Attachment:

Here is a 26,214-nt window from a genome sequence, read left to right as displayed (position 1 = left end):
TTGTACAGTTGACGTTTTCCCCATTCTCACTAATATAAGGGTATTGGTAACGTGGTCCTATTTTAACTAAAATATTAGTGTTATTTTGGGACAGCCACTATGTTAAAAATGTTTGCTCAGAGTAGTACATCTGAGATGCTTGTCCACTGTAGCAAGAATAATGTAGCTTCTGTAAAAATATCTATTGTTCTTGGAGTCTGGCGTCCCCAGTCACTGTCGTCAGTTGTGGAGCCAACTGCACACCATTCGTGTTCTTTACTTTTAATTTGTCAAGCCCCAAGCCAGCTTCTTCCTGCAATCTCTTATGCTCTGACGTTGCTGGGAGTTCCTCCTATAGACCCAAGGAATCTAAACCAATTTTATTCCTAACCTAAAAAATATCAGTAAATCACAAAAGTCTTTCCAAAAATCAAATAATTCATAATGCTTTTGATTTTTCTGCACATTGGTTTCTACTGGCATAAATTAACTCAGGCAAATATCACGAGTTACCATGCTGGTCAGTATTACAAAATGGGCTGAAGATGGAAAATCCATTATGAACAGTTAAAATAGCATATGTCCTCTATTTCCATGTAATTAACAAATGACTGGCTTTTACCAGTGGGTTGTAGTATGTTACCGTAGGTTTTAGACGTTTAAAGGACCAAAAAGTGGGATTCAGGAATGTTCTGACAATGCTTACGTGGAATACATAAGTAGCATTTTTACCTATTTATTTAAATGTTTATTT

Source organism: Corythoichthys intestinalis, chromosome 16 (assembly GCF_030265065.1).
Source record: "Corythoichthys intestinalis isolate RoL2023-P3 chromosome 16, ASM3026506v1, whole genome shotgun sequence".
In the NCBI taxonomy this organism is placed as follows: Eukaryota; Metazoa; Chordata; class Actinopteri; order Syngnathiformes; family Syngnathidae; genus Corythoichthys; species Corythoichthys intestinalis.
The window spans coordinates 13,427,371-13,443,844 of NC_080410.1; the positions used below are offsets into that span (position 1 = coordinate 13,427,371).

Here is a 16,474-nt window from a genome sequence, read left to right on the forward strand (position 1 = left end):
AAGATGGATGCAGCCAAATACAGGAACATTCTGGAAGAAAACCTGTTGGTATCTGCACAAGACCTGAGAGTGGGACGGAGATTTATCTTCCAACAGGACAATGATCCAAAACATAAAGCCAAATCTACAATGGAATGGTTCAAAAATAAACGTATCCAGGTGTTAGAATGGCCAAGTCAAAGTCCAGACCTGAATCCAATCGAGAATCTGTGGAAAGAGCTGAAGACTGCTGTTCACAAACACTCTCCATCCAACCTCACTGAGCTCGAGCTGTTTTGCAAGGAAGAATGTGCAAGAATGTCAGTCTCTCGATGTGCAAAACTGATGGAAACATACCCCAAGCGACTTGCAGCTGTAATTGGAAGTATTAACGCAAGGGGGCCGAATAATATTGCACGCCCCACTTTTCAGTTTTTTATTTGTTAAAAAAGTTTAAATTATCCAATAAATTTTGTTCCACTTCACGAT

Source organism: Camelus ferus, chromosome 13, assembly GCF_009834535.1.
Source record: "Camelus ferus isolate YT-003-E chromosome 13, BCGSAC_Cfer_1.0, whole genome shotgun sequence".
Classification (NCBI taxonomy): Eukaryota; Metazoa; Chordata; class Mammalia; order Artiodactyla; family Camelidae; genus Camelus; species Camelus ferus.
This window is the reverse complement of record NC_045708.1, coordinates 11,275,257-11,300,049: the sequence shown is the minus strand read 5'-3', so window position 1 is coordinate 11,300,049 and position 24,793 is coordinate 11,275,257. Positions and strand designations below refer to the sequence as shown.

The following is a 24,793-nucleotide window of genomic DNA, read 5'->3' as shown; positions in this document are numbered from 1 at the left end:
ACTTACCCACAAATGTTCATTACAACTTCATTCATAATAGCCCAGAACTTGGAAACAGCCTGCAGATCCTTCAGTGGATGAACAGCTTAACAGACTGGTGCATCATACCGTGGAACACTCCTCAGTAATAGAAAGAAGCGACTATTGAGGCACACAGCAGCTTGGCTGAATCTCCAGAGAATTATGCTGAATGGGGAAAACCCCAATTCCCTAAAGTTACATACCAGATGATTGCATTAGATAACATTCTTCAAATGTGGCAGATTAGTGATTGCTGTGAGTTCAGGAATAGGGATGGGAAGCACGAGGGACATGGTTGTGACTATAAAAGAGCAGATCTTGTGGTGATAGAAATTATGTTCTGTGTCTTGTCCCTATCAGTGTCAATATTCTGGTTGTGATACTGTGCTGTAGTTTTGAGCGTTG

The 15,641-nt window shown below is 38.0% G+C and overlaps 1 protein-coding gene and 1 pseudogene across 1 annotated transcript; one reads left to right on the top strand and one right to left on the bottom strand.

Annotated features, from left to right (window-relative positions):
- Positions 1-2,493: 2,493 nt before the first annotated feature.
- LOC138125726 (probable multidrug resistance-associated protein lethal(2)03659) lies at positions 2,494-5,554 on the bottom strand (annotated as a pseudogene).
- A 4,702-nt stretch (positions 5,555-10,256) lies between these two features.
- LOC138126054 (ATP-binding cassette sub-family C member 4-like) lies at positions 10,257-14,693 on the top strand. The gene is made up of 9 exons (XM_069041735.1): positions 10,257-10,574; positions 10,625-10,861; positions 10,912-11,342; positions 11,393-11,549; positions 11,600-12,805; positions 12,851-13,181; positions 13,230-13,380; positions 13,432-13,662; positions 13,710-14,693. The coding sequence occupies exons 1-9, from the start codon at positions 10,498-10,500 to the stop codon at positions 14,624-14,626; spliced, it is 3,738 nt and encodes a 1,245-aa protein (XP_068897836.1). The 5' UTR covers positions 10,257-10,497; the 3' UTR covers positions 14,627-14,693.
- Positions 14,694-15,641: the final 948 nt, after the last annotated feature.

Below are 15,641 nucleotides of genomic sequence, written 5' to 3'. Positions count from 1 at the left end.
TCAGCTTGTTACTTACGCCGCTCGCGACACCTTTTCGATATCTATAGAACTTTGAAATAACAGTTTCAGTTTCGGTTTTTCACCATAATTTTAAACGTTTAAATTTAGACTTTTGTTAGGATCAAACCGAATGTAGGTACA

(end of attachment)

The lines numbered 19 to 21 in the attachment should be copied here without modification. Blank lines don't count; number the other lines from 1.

- A 4,702-nt stretch (positions 5,555-10,256) lies between these two features.
- LOC138126054 (ATP-binding cassette sub-family C member 4-like) lies at positions 10,257-14,693 on the top strand. The gene is made up of 9 exons (XM_069041735.1): positions 10,257-10,574; positions 10,625-10,861; positions 10,912-11,342; positions 11,393-11,549; positions 11,600-12,805; positions 12,851-13,181; positions 13,230-13,380; positions 13,432-13,662; positions 13,710-14,693. The coding sequence occupies exons 1-9, from the start codon at positions 10,498-10,500 to the stop codon at positions 14,624-14,626; spliced, it is 3,738 nt and encodes a 1,245-aa protein (XP_068897836.1). The 5' UTR covers positions 10,257-10,497; the 3' UTR covers positions 14,627-14,693.
- Positions 14,694-15,641: the final 948 nt, after the last annotated feature.